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South LA gang leader-turned-peacekeeper sentenced to 35 years for role in 2014 murder

Wallace is said to have played in instrumental role in ending a 20-year gang war between two rival gangs

(CN) — A judge sentenced South Los Angeles gang leader-turned-peacemaker Paul "Lil Doc" Wallace to 35 years in federal prison for his role in a 2014 murder.

The government has called Wallace the "boss of bosses," a senior leader for roughly 30 years of the East Coast Crips, a "violent street gang that claimed a large portion of South Los Angeles." In April, a federal jury in Downtown LA found Wallace guilty of murder and racketeering, while clearing him of a different murder in 2003.

Wallace was known in the community for playing a key role in brokering a truce between the East Coast Crips and Florencia 13, a neighboring Latino street gang, after a 20-year war. His defense team cited "his important gang peacekeeping efforts," as well as the fact that Wallace has been shot three different times (with a total of nine bullets), in asking for a mitigated sentence.

"I'm not here to talk about who Paul was before," Skipp Townsend, a well-known gang expert and gang interventionist, told the court on Friday. "I saw him do God's work."

But prosecutors who asked that Wallace be given a life sentence, pointed out that Wallace had made the same argument in 2018 before being sentenced for a gun charge. Then, he claimed he was " trying to lead the youth down a right path and teaching the youngsters to take care of their kids, mothers turn from drugs, you know, just leave the gang life alone.”

In their sentencing memo, prosecutors called these earlier claims of reformation "lip-service," and wrote that Wallace had "spent a great deal of his time in custody before sentencing in 2018 managing the affairs of the East Coast Crips, orchestrating extortion, and facilitating witness intimidation against perceived cooperating witnesses."

"Are you saying the efforts to make peace didn't exist?" Judge Andre Birotte (who also sentenced Wallace in 2018) asked Assistant U.S. Attorney Jeff Chemerinsky.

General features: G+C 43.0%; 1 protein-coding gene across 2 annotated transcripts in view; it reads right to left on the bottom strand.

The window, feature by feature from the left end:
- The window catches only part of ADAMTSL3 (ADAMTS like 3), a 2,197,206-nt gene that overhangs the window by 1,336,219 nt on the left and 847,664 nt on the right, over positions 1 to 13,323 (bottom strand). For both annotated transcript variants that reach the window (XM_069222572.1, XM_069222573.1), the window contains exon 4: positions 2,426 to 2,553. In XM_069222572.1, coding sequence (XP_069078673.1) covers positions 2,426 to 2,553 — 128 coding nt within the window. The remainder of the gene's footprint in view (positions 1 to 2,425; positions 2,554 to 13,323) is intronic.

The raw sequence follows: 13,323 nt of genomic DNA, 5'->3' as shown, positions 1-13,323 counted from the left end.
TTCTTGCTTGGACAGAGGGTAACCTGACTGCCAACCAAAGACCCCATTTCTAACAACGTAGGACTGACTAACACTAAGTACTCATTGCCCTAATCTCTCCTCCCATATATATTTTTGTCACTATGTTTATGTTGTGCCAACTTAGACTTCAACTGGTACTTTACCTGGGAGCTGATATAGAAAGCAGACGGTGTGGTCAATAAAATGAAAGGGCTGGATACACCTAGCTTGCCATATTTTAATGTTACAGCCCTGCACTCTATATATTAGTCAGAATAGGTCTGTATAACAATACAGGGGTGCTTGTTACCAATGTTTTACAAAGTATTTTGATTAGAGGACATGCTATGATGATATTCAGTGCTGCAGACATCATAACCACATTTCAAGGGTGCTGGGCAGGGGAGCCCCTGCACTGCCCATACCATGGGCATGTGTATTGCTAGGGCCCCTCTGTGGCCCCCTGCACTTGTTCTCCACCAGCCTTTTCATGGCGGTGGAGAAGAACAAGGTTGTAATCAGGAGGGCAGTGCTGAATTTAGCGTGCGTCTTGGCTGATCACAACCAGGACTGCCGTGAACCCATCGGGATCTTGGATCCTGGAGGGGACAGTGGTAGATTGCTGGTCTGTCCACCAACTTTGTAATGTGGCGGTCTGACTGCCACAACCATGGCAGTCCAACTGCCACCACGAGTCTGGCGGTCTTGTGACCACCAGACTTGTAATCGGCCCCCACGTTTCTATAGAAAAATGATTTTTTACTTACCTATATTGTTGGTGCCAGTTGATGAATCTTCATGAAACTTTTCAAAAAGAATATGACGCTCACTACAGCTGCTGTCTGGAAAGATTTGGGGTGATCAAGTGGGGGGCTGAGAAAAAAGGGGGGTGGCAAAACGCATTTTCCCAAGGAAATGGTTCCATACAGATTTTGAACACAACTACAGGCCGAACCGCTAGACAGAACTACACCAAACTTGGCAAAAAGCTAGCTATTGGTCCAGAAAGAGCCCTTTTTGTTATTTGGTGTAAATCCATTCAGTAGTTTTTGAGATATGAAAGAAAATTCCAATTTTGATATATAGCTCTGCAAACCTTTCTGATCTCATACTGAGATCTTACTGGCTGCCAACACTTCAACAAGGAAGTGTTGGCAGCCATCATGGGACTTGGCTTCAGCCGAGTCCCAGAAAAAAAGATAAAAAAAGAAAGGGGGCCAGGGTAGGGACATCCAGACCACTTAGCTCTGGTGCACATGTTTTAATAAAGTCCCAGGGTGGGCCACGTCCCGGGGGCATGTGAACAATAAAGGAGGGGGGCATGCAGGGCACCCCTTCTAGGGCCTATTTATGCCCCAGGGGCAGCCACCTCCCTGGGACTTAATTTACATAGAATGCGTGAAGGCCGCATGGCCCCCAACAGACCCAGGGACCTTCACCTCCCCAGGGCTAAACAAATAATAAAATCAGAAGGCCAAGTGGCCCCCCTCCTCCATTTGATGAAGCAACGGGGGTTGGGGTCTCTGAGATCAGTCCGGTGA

Chemerinsky said they did exist, but believed that Wallace was still capable of "horrible acts in the future." He said that Wallace had been implicated — although not charged — in a jailhouse stabbing in May 2021.

"Arguments that he's been reformed are negated by the stabbing," said Chemerinsky.

Wallace was convicted of murder for his role in the killing of Reginald Brown, a member of the the Hoovers, a rival gang. Wallace was said to have driven the shooter to Brown's home in his White Escalade; the AK-47 used in the killing was later found in a minivan being rented by Wallace. The government's case rested on the testimony of three cooperating witnesses, all East Coast Crips members who said that Wallace had bragged about the murder while in custody with them.

Brown's surviving wife, daughter and brother all spoke in support of giving Wallace a life sentence.

Judge Birotte appeared torn on how severe a sentence to hand down.

"These kinds of cases are challenging," he said. "It seems as if Mr. Wallace was trying to do something different." But, the judge added, "the "long trail of destruction" left behind by Wallace "caught up to him in the end."

"I'm not of the view that a life sentence is appropriate, but a significant sentence is," Birotte said. He sentenced Wallace to 25 years in federal prison for the murder, in addition to the mandatory minimum 10 years for the racketeering charge. Upon his release, he will have to serve 5 years probation.

About two dozen people showed up in court to support Wallace, including his wife, two daughters and various community members. After the sentencing, one of them said, "Anything is better than life."

Janine Webster, who was married to Reginald Brown, had a different reaction.

"It wasn't what I wanted," she said.

Before the sentencing, Wallace's lawyers asked the judge for a new trial.

"This is a case based on circumstantial evidence," said his attorney Amy Jacks. That evidence, she said, was insufficient to establish guilt beyond a reasonable doubt.

The judge denied the motion, saying, "I'm not inclined to take away the jury's verdict. It will be left up to the Ninth Circuit to decide," referring to the court of appeals. Later in the hearing, Jacks said that Wallace would be appealing the verdict.

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